Soon we will see generative AI at the edge – personal systems such as desktops, laptops and notebooks. Desktops have the room and power budgets to go there, but mobile computers, to date, do not. That means that manufacturers will need to find ways to pull more performance in smaller form factors with lower power drain than ever before. LPCAMM2 is designed for just this environment.


Improved Modularity with LPCAMM2

Prior to LPCAMM2, the SODIMM or soldering in DRAM have been the solutions of choice, with soldered chips being the method of choice when space and weight were at their most premium. The new format takes 64% less volume, which makes it a suitable modular replacement for soldered-on chips.

In addition to being smaller, the LPCAMM2 has a 128 bit-wide memory bus, whereas the SODIMM has 64 bit. That means that SODIMM installations either take a big performance hit with a single SODIMM at 64-bits wide or add in another very large (by today’s standards) SODIMM module to get a 128-bit wide memory bus.


Comparing LPCAMM2 vs. SODIMM

The LPCAMM2 form factor improves on the SODIMM in all measurable attributes. 

  • LPDDR5X-based LPCAMM2 reaches speeds up to 9600 Mbps compared to 5600Mbps with current DDR5 SODIMMs.Up to 80% lower system standby power and 43-58% lower active power per 64-bit bus than SODIMM-based memory.
  • 128-bit wide memory bus compared to 64 bit with SODIMM, meaning that each LCCAMM2 effectively replaces two SODIMM modules.
  • Utilizes a single PCB for all module capacities with chip positions designed to improve host PCB routing and shorter data paths.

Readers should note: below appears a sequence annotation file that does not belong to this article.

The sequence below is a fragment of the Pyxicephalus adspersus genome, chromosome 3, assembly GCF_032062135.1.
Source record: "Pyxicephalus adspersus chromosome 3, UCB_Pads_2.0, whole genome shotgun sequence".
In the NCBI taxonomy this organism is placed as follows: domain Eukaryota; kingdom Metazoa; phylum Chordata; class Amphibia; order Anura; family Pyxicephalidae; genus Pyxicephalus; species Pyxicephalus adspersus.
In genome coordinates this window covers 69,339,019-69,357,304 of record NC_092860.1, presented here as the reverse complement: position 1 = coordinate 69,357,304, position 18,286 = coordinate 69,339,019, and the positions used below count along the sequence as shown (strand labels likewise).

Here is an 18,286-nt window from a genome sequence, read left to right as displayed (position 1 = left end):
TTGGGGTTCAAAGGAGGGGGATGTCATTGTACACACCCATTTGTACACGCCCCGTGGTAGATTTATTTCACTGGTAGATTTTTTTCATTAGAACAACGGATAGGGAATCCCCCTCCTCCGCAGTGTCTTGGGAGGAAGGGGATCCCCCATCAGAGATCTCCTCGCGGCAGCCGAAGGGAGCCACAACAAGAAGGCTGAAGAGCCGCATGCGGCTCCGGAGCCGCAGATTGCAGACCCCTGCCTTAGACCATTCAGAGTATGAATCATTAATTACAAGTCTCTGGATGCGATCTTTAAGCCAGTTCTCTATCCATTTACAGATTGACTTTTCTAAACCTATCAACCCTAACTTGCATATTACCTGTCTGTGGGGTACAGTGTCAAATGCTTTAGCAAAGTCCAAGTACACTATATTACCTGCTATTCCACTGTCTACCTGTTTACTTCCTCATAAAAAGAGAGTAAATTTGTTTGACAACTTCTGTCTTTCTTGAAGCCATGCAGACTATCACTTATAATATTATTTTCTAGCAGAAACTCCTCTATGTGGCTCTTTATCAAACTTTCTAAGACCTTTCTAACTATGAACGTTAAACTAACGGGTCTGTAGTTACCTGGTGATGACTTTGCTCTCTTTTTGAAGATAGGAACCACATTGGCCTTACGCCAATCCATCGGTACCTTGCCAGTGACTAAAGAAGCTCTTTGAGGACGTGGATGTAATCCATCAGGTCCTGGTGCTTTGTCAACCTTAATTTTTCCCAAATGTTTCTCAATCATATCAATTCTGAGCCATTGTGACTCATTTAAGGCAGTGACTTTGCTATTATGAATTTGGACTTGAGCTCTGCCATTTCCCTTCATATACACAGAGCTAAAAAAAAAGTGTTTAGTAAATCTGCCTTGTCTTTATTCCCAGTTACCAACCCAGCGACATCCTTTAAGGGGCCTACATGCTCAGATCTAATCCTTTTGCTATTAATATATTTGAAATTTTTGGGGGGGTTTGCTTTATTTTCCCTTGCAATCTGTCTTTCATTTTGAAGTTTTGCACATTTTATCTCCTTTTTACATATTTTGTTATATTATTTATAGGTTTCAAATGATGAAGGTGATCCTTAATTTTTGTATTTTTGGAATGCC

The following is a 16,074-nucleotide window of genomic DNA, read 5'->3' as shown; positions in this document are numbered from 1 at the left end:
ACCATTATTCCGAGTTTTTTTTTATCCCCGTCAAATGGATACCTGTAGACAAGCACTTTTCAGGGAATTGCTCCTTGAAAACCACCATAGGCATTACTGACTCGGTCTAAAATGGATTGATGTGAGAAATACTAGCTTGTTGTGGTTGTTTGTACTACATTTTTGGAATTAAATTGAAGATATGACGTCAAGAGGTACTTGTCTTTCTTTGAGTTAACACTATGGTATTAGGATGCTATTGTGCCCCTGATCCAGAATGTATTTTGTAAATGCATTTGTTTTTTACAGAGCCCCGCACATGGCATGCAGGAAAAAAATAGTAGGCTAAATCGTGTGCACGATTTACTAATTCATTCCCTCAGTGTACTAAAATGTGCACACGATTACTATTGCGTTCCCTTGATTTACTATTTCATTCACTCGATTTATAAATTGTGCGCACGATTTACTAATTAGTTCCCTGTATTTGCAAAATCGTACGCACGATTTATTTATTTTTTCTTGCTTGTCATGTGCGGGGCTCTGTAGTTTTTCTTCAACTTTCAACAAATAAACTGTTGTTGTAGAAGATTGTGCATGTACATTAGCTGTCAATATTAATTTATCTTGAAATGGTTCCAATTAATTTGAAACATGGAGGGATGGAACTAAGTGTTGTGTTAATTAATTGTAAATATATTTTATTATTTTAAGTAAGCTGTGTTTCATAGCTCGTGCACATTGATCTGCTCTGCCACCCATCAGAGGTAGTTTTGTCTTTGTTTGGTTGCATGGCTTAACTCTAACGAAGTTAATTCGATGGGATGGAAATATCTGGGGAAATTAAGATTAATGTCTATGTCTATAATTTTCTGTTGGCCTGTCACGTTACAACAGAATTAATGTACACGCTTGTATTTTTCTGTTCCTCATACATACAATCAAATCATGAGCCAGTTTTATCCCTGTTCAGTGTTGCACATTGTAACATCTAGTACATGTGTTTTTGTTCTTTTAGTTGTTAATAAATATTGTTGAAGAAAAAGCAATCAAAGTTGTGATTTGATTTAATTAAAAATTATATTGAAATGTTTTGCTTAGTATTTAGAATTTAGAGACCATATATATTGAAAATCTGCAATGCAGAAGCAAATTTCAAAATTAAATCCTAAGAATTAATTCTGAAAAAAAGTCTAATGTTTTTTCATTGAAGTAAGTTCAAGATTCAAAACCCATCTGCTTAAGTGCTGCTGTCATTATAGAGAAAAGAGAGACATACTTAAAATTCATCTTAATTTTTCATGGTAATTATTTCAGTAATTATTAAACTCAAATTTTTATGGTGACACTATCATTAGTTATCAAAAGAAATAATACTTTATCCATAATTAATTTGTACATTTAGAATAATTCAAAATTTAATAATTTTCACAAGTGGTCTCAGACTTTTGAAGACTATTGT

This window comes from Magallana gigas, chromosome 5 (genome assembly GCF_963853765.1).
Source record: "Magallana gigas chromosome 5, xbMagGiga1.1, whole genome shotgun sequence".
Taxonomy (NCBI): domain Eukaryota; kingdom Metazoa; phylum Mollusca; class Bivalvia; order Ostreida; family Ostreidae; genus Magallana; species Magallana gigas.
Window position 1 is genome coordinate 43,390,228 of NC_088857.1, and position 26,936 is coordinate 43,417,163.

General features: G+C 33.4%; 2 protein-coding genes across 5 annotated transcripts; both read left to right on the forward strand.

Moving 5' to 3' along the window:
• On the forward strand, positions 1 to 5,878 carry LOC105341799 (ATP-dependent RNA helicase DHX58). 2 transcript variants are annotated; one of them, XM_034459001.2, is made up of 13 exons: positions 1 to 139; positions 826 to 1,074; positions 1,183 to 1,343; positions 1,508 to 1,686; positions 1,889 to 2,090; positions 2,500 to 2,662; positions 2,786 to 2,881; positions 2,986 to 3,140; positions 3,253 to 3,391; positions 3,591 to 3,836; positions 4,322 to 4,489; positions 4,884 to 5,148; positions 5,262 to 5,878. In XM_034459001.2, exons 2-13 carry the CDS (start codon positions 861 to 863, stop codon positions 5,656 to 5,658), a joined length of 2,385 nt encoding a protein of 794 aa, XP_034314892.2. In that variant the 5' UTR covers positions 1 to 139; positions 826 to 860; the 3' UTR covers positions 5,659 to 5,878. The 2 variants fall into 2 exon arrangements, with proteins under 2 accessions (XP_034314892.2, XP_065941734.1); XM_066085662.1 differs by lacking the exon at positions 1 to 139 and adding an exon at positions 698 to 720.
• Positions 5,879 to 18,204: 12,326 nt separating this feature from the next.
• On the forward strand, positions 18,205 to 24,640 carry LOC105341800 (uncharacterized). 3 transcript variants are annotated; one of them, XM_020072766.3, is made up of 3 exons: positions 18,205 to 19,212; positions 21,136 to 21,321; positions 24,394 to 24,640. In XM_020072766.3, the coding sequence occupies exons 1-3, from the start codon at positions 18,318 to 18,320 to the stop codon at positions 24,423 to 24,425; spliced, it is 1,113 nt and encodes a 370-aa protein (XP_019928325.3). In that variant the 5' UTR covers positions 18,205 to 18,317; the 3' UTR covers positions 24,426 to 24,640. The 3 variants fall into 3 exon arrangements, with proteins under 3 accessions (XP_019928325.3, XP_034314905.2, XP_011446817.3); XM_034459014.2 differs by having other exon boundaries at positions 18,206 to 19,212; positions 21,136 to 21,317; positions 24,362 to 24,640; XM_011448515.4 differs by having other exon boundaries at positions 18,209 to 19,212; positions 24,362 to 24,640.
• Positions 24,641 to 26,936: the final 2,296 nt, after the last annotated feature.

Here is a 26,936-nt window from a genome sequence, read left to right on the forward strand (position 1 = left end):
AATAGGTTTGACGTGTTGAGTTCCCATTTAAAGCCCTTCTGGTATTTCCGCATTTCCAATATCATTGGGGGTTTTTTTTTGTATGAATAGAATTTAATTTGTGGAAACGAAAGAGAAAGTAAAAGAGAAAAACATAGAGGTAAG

• PCMark 10 benchmark predicts 7% better performance for digital content creation and 15% improvement for productivity workloads.
  • 78.0 mm × 34.0 mm × 4.5 mm footprint for the LPCAMM2 vs. 74.9 mm × 47.1 mm × 9.3 mm


Size comparison between LPCAMM2 and SODIMM


Growth Built In

The current announcement covers modules with capacities of 16 GB to 64 GB. However, the use of LPDDR5X RAM adds a significant element of future proofing for the form factor. According to Praveen Vaidyanathan, VP and GM of Micron’s Compute Products Group, the LPDDR “5X” allows for die stacking. In contrast, the prior DDR versions used in SODIMMs don’t give that capability.


“We can stack up to 16 die (dice) on top of each other and just increase your capacity all day long, and we'll continue.” 


Vaidyanathan speculated on the possibility of stacking even further—32 dice, or even higher.

With LPCAMM2, mobile computing will be able to keep up with today and tomorrow’s massively performance intensive applications like content creation and generative edge AI. It’s too early to say if LPSAMM2 will last the 26 years that SODIMM did, but it is designed with performance, low power, and expandability to meet the needs of the foreseeable future.

Micron is exhibiting this week at CES 2024. Visit them at Tech West, Venetian Tower Suites 29-212, 29-216, and 29-218.


All images used courtesy of Micron Technology